Malaysia stuck with Russian arms, failure to advocate effectively for own rights

ON 24 February last year, Russian forces invaded Ukraine in what was expected to be a “quick” operation to seize the remaining parts of the breakaway regions of Luhansk and Donetsk and install a new regime in Kyiv.  

Twelve months later, the “special military operation”, as its perpetrators refer to it, seems no closer to achieving its objectives of “denazification” or “demilitarisation”. Instead, it has claimed thousands of lives, cost billions in destruction, seen forced conscription and led to the largest outbreak of war and displacement of refugees in Europe since World War 2. It was also the main contributor to fluctuations in global food and energy prices, which have affected vulnerable communities in the global south, far removed from the war and its politics.   

As its ramifications continue to reverberate around the globe, there are important lessons for Malaysia on the defence and strategic spheres.  

First, the future or lack thereof of Russian military equipment for Malaysia. Malaysia does not buy a lot of Russian arms but some of our most important assets are or have been Russian. Currently, they encompass the Su30s, which are a significant part of the air force strike capability as well as third gen anti-armour weapon systems.  

Depending on who you believe, Russian arms have come under criticism for their performance, or lack of it, on the battlefield. Especially in a modern networked environment, where even relatively simple Nato-sourced equipment have been deployed by Ukraine to devastating effect against a superior enemy. Our experiences with the Su30s and Mig-29s, the latter which are now in storage, also leave much to be desired when it comes to reliability and MRO-contract processes.  

Additionally, the sanctions against Russia, even via older mechanisms like CAATSA, place a significant impediment on Malaysia buying anything major from Russia in the foreseeable future.  It also adds real uncertainty to supply chain concerns – how we are going to service and upgrade the Sukhois?   

Currently major servicing needs to be done in Russia and parts shipped there. Is this possible again? Will there be freight ships or planes that will carry these parts to Russia? Can Russia even produce the parts we need? Malaysia is currently looking at options like India but questions on major servicing and upgrades have yet to be answered.  

However, while some might be relieved that the Russian route seems increasing unviable for Malaysia, the prospective cut-off from Russian options could also present certain limitations for us. For better or worse, the option to buy Russian has allowed Malaysia to match the capabilities of other regional countries, which are more reliable and robust allies of the West. Russian equipment are also somewhat more affordable (a point disputed by some in the industry) and could be paid for by commodity counter-trade, an important factor for Malaysia.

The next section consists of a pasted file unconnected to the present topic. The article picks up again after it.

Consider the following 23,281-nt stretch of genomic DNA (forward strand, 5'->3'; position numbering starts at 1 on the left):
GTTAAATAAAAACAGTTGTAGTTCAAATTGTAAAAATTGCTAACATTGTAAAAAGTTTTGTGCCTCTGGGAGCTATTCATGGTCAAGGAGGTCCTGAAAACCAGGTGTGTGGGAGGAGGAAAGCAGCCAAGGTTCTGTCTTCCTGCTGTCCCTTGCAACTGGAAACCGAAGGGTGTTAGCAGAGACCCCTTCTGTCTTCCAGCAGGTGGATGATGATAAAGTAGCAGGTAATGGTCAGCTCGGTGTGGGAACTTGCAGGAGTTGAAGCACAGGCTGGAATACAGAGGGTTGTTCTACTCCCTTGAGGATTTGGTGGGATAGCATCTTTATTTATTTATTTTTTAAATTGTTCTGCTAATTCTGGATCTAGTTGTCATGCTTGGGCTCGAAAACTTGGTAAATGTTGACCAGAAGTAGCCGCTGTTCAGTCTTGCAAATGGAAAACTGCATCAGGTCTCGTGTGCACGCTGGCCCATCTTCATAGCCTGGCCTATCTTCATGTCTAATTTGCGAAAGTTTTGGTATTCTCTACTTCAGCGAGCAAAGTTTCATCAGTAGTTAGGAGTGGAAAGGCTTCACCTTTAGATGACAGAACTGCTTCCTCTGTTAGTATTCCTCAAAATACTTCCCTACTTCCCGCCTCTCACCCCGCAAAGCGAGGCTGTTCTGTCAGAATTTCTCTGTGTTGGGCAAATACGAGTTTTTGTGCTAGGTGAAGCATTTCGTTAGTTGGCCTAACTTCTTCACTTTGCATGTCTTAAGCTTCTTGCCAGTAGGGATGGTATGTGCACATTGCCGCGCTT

Second, the demonstration of resolve against a more powerful actor goes a long way in convincing others that you are worth supporting. Ukraine’s determination in holding out and then success in blunting the first wave of Russia’s attacks changed attitudes in Washington and grudgingly, in several European capitals as well.   

While the country did receive arms, they were mostly small defensive platforms. More powerful systems like long-range artillery and rocket systems, heavier armour and advanced munitions came later. The Ukrainians have demonstrated the will to put up a good fight, which helped convince other countries to send more military assistance to not just defend against Russia but to reclaim territory.   

This is important for Malaysia as it comes under increasing pressure in the South China Sea by other claimants, chiefly China. Oil and gas operations are now targets for harassment, which local policymakers seem keen to downplay because of the lack of options to effectively respond. It is telling that Malaysians find out more from foreign publications than from policymakers.  

How Malaysia chooses to react, both in public and private, will influence perceptions of the rest of the world, which are closely watching. While Malaysia has always prioritised closed-door negotiations with China on the dispute, there is growing divergence in the international community on whether Putrajaya is serious about advocating for its rights. If we are not prepared to advocate for ourselves, it is logical to expect support from others when we need it? 

The two lessons above aren’t news for operators and practitioners in their relevant fields. Some have long warned of them and their consequences if they were not addressed. Hopefully, this war would bury the foolish sentiment that armed conflict and full-scale war between nations are a thing of an “uncivilised” past or unlikely just because one party doesn’t desire it.  

The challenge here is not whether Malaysia is aware of the lessons. It is whether we are capable of learning from them. The record is mixed on that score. More worryingly, is the risk of learning the wrong lessons and carrying on with policies and thinking that will continue to limit our options at a time of conflict and flux.  

This article was also published as “We need to learn the right lessons from Ukraine invasion” in New Straits Times on 15 February 2023.

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